Twenty-five years ago, W. Parker Frisbie stumbled into the field of mortality research by accident.
The young sociology professor’s interest in mortality, the study of death in a population, was piqued when a graduate student asked him to chair her dissertation committee.
“At that time, we had no mortality specialists at UT so I told her she’d have to go to another university,” says Frisbie, now a professor emeritus of sociology and former director of the Population Research Center (PRC) at The University of Texas at Austin. “But when she asked me to chair her dissertation, I said OK we’ll learn together.”
After successfully guiding his graduate student through her dissertation on mortality, Frisbie went on to publish more than 80 studies on racial disparity in infant mortality, pregnancy outcomes, and mortality and the demography of minorities.
For more than three decades, Frisbie mentored dozens of graduate students, many of whom went on to become center directors, chairs of departments and leading demographers around the country and the world.
“If you want to do quality research and a lot of it, you need graduate students, but they have to be supported,” Frisbie says. “As they move through their academic careers, it’s important to help them think of themselves more as colleagues, rather than students. I’m proud of them all, but when they become stars in the discipline, it gives me a sense of satisfaction that I don’t get in many other ways.”
Frisbie’s record of obtaining research funding — more than $4 million in grants from the National Institutes of Health — placed him among the nation’s scientific elite. This amount of research funding is almost unheard of in social sciences, says Sociology Professor and former chair Robert Hummer.
When asked of his accomplishments, Frisbie humbly says he’d much rather brag on his students and colleagues. But after some coaxing, he recalls accomplishing a tremendous feat — publishing three papers in top scientific journals during his first year at The University of Texas at Austin in 1972.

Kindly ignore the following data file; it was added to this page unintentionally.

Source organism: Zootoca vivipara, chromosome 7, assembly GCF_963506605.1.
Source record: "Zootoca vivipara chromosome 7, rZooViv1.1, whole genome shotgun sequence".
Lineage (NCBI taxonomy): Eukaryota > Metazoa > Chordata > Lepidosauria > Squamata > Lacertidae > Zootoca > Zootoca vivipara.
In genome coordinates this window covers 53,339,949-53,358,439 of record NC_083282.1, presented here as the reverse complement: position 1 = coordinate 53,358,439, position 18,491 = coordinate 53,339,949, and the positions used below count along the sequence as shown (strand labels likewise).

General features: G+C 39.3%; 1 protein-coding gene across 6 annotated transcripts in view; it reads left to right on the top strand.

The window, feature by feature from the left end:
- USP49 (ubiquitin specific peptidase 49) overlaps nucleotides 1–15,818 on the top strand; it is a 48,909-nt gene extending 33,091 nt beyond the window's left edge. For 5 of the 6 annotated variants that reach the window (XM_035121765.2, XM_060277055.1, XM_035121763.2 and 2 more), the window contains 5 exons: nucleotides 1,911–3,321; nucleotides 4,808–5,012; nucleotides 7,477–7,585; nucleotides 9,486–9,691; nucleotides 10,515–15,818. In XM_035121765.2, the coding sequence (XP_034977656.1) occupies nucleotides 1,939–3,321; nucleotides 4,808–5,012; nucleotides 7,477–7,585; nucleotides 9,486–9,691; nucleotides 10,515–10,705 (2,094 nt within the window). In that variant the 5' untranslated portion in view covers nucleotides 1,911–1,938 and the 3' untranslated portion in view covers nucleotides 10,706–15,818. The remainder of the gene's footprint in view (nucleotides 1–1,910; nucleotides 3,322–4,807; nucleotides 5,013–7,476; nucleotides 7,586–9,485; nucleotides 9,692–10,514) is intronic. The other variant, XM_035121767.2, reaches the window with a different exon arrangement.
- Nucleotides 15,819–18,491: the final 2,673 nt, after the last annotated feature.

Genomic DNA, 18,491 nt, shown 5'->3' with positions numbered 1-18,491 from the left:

Without Frisbie’s research and mentorship, the Sociology Department and the Population Research Center wouldn’t be as strong as it is today, Hummer says.
“Parker is a great demographer who accomplished everything he possibly could in our field,” Hummer says. “Perhaps most important, he has former students all over the country and all over the world who are succeeding at the highest level. But more important than anything professionally, he is a fantastic person. He’s incredibly hard working, honest, loyal and a great family man. He was and is a mentor to me in many ways that go well beyond what it means to be a successful faculty member at The University of Texas.”
Adds current PRC Director Mark Hayward: “He is truly both a first-rate scholar and a cowboy — and perhaps the most unique yet down-to-earth and honest person in our field and the university. His cowboy boots and cowboy hat signal a very important aspect of Parker’s identity — he is a son of Texas.”
Born to Texas ranchers in 1940, Frisbie says he was shaped by his father and grandparents.
“I’m very proud of my heritage,” Frisbie says. “My grandparents had the most influence on me. They were tough, but honest and decent to the core. They taught me to believe that you’re supposed to work hard and do your best. And if you do less than that, you’re letting everyone down. Growing up, I always loved cattle ranching and that feeling never left me.”
The scholar also attributes his success to his wife of 50 years, Elaine, and their children. In 2008, he retired to his family ranch in South Texas where he works cattle on horseback, mends fences, repairs water wells and teaches his grandchildren the ropes of Texas ranching.
To carry on his legacy, Frisbie’s colleagues created an endowment in his honor to support faculty and student research in the Sociology Department and the PRC. In the future, they hope to raise enough to transform the excellence fund into an endowed professorship in the PRC.